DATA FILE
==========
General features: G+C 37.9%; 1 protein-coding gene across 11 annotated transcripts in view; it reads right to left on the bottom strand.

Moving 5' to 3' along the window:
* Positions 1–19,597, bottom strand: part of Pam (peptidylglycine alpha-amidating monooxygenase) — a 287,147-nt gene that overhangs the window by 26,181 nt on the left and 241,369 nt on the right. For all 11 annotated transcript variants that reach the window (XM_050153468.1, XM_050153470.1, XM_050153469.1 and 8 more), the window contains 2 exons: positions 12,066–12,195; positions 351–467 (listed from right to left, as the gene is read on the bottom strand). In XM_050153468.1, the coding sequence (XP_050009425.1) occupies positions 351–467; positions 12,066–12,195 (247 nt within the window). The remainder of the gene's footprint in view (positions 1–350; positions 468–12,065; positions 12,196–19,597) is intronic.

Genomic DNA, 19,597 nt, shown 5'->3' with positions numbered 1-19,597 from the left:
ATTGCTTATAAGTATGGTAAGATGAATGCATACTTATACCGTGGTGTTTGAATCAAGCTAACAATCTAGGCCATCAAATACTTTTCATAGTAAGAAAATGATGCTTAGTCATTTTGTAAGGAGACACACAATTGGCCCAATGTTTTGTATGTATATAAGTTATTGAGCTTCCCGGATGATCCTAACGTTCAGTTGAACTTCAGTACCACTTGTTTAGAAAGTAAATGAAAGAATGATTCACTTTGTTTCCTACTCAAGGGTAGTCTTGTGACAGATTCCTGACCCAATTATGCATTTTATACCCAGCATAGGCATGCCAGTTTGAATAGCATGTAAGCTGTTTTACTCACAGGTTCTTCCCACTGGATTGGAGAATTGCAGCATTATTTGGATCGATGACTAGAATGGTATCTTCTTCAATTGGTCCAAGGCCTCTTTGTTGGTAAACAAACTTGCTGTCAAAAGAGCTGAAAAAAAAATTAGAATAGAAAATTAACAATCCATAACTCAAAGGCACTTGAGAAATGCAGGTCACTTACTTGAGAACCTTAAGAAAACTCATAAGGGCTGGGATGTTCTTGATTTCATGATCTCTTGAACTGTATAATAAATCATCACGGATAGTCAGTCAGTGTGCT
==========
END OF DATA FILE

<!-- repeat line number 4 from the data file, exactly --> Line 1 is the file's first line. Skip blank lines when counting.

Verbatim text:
Genomic DNA, 19,597 nt, shown 5'->3' with positions numbered 1-19,597 from the left: